The melting Arctic shows that climate change is already upon us

Melting ice near to Greenland. Image: Getty.

Scientists have known for a long time that as climate change started to heat up the Earth, its effects would be most pronounced in the Arctic. This has many reasons, but climate feedbacks are key. As the Arctic warms, snow and ice melt, and the surface absorbs more of the sun’s energy instead of reflecting it back into space. This makes it even warmer, which causes more melting, and so on.

This expectation has become a reality that I describe in my new book “Brave New Arctic”. It’s a visually compelling story: the effects of warming are evident in shrinking ice caps and glaciers and in Alaskan roads buckling as permafrost beneath them thaws.

But for many people the Arctic seems like a faraway place, and stories of what is happening there seem irrelevant to their lives. It can also be hard to accept that the globe is warming up while you are shoveling out from the latest snowstorm.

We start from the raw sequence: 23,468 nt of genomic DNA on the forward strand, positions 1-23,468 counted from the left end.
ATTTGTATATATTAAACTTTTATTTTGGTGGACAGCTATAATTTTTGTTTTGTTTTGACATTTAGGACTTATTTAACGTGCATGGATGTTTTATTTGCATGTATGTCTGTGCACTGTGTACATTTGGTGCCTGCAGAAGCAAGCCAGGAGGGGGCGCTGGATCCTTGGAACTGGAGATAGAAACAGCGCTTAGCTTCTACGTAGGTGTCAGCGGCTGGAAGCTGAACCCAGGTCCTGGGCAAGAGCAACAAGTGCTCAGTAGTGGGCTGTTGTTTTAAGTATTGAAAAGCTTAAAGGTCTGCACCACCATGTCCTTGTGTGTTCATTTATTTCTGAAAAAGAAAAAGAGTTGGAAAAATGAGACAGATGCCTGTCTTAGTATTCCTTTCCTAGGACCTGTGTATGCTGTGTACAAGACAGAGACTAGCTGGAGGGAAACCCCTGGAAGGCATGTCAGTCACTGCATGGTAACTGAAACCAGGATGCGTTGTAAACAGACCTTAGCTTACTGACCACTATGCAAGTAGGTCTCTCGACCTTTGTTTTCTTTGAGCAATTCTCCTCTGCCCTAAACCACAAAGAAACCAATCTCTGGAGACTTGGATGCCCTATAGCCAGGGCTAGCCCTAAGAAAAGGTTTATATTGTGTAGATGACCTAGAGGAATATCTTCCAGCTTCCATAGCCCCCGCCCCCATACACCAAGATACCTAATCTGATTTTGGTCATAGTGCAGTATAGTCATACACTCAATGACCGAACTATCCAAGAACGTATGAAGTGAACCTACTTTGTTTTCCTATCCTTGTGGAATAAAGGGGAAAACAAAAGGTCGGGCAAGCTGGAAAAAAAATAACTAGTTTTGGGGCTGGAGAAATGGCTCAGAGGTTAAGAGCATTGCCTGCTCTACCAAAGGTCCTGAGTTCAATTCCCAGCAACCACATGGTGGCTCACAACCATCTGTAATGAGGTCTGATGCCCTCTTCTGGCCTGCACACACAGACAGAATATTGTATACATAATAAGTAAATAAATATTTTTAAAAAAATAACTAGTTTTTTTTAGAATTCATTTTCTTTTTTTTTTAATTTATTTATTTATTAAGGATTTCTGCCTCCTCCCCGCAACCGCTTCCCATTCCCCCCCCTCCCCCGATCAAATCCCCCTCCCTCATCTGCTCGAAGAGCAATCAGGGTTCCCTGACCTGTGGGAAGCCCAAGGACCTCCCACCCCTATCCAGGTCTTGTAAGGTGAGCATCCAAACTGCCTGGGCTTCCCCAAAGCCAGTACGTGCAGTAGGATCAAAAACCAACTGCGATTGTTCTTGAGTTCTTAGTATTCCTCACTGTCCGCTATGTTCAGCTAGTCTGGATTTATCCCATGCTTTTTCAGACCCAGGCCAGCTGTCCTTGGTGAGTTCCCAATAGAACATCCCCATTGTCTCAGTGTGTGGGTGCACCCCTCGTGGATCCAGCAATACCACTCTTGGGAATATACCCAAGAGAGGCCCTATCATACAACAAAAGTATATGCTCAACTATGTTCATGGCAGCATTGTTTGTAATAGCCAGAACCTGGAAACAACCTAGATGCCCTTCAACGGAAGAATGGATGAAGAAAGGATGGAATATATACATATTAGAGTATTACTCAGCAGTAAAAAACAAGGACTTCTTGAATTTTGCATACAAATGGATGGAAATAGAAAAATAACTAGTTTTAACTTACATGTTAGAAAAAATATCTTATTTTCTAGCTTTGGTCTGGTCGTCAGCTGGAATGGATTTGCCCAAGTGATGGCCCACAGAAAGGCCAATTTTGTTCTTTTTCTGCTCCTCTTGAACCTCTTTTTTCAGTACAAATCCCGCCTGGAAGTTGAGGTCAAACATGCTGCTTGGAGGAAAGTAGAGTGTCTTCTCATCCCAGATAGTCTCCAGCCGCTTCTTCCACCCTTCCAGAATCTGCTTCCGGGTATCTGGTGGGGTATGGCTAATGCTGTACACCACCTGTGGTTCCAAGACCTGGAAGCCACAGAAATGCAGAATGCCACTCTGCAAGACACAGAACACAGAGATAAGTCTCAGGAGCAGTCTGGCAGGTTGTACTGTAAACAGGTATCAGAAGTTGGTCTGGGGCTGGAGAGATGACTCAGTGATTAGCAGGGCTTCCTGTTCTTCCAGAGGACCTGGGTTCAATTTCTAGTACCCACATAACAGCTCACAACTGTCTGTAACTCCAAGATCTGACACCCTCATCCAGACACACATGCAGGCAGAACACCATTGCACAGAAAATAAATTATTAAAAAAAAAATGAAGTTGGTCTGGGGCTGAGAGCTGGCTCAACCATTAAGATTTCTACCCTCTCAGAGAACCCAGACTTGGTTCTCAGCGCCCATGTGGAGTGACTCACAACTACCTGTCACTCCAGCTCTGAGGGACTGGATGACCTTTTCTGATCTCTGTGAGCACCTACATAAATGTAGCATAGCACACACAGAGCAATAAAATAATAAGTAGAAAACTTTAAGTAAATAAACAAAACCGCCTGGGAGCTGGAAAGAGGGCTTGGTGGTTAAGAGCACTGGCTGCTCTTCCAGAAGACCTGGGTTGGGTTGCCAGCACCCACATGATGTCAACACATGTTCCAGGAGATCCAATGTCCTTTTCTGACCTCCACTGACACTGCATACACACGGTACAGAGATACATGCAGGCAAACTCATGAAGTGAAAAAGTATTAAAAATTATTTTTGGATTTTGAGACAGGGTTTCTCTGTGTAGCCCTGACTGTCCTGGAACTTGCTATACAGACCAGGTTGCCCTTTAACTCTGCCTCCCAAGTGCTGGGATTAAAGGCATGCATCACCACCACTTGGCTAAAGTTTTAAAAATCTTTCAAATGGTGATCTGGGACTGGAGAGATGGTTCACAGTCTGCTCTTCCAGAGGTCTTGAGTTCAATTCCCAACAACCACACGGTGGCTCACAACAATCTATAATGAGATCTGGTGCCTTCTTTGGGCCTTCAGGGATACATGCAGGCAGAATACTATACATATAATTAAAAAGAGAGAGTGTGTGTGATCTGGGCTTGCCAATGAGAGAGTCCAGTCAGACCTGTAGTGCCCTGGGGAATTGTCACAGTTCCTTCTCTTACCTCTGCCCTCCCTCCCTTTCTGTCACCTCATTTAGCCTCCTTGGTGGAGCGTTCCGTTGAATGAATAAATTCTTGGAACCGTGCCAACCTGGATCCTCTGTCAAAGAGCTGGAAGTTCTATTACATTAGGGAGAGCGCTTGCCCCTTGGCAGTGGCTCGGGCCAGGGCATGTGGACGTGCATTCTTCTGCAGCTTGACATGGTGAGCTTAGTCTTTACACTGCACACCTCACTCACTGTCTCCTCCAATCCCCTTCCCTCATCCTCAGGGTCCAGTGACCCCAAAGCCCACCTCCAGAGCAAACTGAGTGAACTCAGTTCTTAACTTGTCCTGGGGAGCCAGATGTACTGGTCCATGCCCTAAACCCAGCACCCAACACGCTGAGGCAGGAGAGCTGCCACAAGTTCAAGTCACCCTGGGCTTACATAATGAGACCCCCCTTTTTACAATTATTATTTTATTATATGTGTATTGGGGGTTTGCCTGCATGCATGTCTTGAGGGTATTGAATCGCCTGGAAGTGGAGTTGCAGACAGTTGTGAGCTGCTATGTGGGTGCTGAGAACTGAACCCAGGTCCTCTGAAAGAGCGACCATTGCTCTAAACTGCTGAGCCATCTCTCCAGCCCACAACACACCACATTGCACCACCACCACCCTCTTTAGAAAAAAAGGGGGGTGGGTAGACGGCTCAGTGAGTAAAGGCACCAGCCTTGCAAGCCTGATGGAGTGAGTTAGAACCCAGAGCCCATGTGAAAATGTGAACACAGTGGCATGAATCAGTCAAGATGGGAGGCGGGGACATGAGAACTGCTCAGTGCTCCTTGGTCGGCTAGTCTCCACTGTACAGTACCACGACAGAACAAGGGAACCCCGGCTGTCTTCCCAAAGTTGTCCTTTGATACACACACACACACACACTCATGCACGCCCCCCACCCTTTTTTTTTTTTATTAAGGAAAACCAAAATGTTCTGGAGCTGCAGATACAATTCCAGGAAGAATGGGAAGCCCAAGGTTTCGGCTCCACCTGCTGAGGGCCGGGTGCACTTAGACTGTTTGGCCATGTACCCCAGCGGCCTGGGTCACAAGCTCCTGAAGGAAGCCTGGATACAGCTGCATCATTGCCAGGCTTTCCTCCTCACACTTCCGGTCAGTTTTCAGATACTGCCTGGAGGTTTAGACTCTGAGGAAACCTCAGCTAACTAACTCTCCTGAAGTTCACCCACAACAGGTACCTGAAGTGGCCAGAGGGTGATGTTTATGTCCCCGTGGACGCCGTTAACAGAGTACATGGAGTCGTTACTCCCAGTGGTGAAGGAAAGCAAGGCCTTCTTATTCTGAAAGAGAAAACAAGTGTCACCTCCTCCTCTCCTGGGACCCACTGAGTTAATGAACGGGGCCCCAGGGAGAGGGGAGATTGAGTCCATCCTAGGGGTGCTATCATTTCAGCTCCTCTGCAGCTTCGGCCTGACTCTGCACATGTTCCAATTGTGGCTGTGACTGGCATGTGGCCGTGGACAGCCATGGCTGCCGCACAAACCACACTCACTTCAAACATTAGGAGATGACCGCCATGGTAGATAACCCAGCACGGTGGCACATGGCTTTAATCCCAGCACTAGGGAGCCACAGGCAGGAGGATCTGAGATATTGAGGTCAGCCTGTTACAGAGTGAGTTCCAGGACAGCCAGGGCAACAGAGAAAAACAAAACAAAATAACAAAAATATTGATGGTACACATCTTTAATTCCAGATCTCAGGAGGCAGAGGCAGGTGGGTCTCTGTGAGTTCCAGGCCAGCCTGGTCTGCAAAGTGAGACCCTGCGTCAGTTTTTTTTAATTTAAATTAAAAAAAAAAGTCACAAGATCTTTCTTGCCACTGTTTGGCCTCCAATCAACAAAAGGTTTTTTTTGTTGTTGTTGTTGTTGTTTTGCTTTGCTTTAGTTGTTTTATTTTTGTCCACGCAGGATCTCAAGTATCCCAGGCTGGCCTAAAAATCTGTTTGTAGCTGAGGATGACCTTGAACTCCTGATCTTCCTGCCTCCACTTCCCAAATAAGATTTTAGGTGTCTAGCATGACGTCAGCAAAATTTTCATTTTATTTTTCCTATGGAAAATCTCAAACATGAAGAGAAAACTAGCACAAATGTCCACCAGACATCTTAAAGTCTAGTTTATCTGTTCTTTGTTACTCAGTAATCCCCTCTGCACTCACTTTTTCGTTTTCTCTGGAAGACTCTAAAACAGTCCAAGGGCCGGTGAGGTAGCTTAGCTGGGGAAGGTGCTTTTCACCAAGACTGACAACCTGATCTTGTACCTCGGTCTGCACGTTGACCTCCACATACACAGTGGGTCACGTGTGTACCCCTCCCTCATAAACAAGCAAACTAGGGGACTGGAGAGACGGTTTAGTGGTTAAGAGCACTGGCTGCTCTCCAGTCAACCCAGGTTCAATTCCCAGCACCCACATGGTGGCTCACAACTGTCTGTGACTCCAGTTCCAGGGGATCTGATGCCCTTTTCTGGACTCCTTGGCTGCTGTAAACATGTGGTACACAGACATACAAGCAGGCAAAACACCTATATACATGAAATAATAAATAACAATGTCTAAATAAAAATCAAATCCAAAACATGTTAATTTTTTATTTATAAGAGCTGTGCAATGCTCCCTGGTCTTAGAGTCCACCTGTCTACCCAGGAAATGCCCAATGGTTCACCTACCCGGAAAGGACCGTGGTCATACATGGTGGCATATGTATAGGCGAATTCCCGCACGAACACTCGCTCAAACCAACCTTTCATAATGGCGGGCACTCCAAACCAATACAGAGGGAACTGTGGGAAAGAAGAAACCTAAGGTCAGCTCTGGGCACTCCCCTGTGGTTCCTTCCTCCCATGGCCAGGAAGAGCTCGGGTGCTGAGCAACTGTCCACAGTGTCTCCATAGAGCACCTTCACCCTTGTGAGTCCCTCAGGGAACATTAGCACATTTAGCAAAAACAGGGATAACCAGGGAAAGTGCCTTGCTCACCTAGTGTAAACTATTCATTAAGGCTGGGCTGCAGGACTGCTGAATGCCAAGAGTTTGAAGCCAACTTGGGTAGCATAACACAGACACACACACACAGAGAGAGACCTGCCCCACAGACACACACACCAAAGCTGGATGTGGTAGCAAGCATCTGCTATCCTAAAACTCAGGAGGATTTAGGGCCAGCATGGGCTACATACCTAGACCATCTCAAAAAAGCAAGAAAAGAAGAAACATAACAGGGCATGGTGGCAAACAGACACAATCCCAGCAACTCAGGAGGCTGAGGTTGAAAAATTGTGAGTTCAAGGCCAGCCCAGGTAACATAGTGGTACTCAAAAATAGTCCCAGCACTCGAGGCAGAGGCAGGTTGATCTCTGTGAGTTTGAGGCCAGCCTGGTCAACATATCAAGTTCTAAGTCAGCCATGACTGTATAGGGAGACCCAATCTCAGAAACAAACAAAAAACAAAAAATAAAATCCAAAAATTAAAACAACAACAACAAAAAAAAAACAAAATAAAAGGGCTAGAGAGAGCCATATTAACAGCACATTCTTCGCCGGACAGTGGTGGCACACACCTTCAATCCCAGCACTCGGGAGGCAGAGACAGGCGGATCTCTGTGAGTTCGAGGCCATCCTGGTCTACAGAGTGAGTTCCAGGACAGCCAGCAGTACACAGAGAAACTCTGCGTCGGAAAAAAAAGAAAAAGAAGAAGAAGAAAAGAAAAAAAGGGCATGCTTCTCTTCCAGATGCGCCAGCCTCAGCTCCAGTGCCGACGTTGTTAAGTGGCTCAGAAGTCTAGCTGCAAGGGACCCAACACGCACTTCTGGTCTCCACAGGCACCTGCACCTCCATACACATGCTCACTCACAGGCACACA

Since I have spent more than 35 years studying snow, ice and cold places, people often are surprised when I tell them I once was skeptical that human activities were playing a role in climate change. My book traces my own career as a climate scientist and the evolving views of many scientists I have worked with. When I first started working in the Arctic, scientists understood it as a region defined by its snow and ice, with a varying but generally constant climate. In the 1990s, we realized that it was changing, but it took us years to figure out why. Now scientists are trying to understand what the Arctic’s ongoing transformation means for the rest of the planet, and whether the Arctic of old will ever be seen again.

Arctic sea ice has not only been shrinking in surface area in recent years – it’s becoming younger and thinner as well.

Evidence piles up

Evidence that the Arctic is warming rapidly extends far beyond shrinking ice caps and buckling roads. It also includes a melting Greenland ice sheet; a rapid decline in the extent of the Arctic’s floating sea ice cover in summer; warming and thawing of permafrost; shrubs taking over areas of tundra that formerly were dominated by sedges, grasses, mosses and lichens; and a rise in temperature twice as large as that for the globe as a whole. This outsized warming even has a name: Arctic amplification.